Digital Ocean Basics

posted 7 years ago

Digital Ocean is a cheap cloud provider aimed at developers. The idea is simplified snapshots and redeployments via rest api. Create an accout, enter your credit card, take down your api keys, and then we can use the cli.

$ gem install tugboat

The tugboat documentation suggests using the authorize command, but the tty interface is out of date, so edit the information directly.

Configure

$ touch ~/.tugboat

Edit ~/.tugboat with the following.

---
authentication:
  client_key: ********************************
  api_key: ********************************
ssh:
  ssh_user: root
  ssh_key_path: ~/.ssh/id_rsa
  ssh_port: 22
defaults:
  region: 4
  image: 3101918
  size: 66
  ssh_key: ######
  private_networking: false
  backups_enabled: false

Digital Ocean works with numeric ids, not string identifiers. So each setting under defaults needs to correspond to the id, such as 4 above for the New York 2 region. You can get ids with information commands.

Choose a default region, image, size, and ssh key for default settings.

$ tugboat regions
$ tugboat images --global
$ tugboat sizes
$ tugboat keys

If you don't have any ssh keys on Digital Ocean, add one.

$ tugboat help add-key
$ tugboat add-key aj0strow -p ~/.ssh/id_rsa.pub

Then list keys again and add the id to the configuration. If you skip this step, Digital Ocean will email you root credentials which is no good.

Deploy

To deploy an instance, choose a name.

$ tugboat create deploy-test

You can see all droplets and get info as well.

$ tugboat droplets
deploy-test (ip: ###.###.###.###, status: active, region: 4, id: #######)

$ tugboat info deploy-test
Droplet fuzzy name provided. Finding droplet ID...done, ####### (deploy-test)

Name:             deploy-test
ID:               #######
Status:           active
IP:               ###.###.###.###
Region ID:        4
Image ID:         3101918
Size ID:          66
Backups Active:   false

Ping the IP and you should get bytes back.

$ ping ###.###.###.### -c 1

SSH

You can ssh into the instance using a fuzzy name.

$ tugboat ssh deploy
Executing SSH (deploy-test)...
[email protected]:~#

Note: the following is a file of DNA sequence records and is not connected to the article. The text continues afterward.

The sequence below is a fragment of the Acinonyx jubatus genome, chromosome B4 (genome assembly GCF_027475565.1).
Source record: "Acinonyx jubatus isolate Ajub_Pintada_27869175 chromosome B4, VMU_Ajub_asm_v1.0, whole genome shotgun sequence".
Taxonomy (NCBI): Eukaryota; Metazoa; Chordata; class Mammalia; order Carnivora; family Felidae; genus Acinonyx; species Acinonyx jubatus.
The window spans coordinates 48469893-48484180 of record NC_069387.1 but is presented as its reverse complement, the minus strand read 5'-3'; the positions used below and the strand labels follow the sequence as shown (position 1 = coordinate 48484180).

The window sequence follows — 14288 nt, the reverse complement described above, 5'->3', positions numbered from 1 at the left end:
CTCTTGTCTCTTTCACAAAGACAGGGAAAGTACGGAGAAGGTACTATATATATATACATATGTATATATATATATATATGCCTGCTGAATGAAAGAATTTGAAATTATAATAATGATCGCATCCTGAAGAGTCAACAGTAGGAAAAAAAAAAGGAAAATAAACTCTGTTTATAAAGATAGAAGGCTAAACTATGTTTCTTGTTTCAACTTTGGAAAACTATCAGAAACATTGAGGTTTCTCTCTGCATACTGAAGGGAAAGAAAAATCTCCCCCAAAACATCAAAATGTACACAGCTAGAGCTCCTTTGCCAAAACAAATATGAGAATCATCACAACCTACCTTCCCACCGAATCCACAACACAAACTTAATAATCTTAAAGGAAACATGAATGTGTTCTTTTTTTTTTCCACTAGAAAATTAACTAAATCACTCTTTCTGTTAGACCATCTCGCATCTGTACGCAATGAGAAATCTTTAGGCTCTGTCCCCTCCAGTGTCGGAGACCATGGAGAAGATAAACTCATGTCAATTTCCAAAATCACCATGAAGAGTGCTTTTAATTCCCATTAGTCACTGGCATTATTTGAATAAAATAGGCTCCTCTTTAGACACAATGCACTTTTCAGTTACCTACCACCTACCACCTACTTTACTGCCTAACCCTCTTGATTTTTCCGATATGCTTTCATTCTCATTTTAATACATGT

Then install stuff you want. Most necessities are apt-get packages.

~# apt-get update
~# apt-get install redis-server --yes
~# redis-cli ping
PONG

Once you're familiar, destroy the test deployment and make a real one. It costs $0.007 to create and destroy a droplet, so mistakes are fine.

~# exit
$ tugboat destroy test

Nodejs Example

Here's a quick example of how to deploy a Nodejs app. Same steps as before.

$ tugboat create web-01
$ tugboat ssh web-01
~# apt-get update

First install node.

~# apt-get install nodejs --yes
~# apt-get install npm --yes

Install forever. Symlink nodejs to node, so that forever can find it first tho.

~# ln /usr/bin/nodejs /usr/bin/node
~# npm install -g forever

Fetch and install the app.

~# mkdir -p /var/apps
~# apt-get install git --yes
~# git clone http://github.com/user/reponame /var/apps/reponame
~# cd /var/apps/reponame
~# npm install

Run the app on port 80 to play nice with load-balanced A-records.

~# export PORT=80
~# forever start index.js
~# exit

If all went well, the app should be available at the ip address.

curl ###.###.###.###

DNS

If you're using dokku or something fancy, you need a root domain name to allow subdomains. Otherwise it's fine to use an A-record to point a subdomain to the ip address of the droplet.

www.domain.com.   A   ###.###.###.###

If your dns provider allows for load-balanced record sets, you can point the domain to multiple droplets.

www.domain.com.   A   ###.###.###.###
                      ###.###.###.###

Multiple Accounts

If you want to host apps on different credit cards (for different clients) the easiest way I've found is to keep multiple tugboat configs, and copy the one you want to use.

$ cp ~/.company1.tugboat ~/.tugboat
$ tugboat droplets
$ cp ~/.company2.tugboat ~/.tugboat
$ tugboat droplets

If any of this was unclear or breaks on you, tweet @aj0strow.